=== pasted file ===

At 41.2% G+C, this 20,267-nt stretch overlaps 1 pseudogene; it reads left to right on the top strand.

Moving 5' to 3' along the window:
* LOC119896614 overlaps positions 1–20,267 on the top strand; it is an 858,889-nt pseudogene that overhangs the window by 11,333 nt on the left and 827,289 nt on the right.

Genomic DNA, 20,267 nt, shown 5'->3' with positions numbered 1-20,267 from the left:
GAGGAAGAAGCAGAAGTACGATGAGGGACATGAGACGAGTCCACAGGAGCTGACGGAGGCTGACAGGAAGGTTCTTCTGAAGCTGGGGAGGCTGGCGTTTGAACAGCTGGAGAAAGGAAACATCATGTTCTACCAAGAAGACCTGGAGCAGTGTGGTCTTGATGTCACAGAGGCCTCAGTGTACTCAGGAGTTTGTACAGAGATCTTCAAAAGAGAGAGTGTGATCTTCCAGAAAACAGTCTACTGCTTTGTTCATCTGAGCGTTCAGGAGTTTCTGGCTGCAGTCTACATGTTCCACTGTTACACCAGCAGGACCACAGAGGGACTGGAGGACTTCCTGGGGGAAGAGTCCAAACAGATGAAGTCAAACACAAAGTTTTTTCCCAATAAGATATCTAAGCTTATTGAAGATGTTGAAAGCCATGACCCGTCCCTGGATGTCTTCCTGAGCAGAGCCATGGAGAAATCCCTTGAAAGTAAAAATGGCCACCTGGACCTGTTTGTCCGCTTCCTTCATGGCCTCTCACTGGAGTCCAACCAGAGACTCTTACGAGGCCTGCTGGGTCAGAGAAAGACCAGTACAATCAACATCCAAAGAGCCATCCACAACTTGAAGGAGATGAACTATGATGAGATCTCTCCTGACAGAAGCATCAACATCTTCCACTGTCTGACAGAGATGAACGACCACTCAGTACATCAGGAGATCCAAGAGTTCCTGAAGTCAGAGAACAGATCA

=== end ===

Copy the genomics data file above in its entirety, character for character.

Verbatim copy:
At 41.2% G+C, this 20,267-nt stretch overlaps 1 pseudogene; it reads left to right on the top strand.

Moving 5' to 3' along the window:
* LOC119896614 overlaps positions 1–20,267 on the top strand; it is an 858,889-nt pseudogene that overhangs the window by 11,333 nt on the left and 827,289 nt on the right.

Genomic DNA, 20,267 nt, shown 5'->3' with positions numbered 1-20,267 from the left:
GAGGAAGAAGCAGAAGTACGATGAGGGACATGAGACGAGTCCACAGGAGCTGACGGAGGCTGACAGGAAGGTTCTTCTGAAGCTGGGGAGGCTGGCGTTTGAACAGCTGGAGAAAGGAAACATCATGTTCTACCAAGAAGACCTGGAGCAGTGTGGTCTTGATGTCACAGAGGCCTCAGTGTACTCAGGAGTTTGTACAGAGATCTTCAAAAGAGAGAGTGTGATCTTCCAGAAAACAGTCTACTGCTTTGTTCATCTGAGCGTTCAGGAGTTTCTGGCTGCAGTCTACATGTTCCACTGTTACACCAGCAGGACCACAGAGGGACTGGAGGACTTCCTGGGGGAAGAGTCCAAACAGATGAAGTCAAACACAAAGTTTTTTCCCAATAAGATATCTAAGCTTATTGAAGATGTTGAAAGCCATGACCCGTCCCTGGATGTCTTCCTGAGCAGAGCCATGGAGAAATCCCTTGAAAGTAAAAATGGCCACCTGGACCTGTTTGTCCGCTTCCTTCATGGCCTCTCACTGGAGTCCAACCAGAGACTCTTACGAGGCCTGCTGGGTCAGAGAAAGACCAGTACAATCAACATCCAAAGAGCCATCCACAACTTGAAGGAGATGAACTATGATGAGATCTCTCCTGACAGAAGCATCAACATCTTCCACTGTCTGACAGAGATGAACGACCACTCAGTACATCAGGAGATCCAAGAGTTCCTGAAGTCAGAGAACAGATCA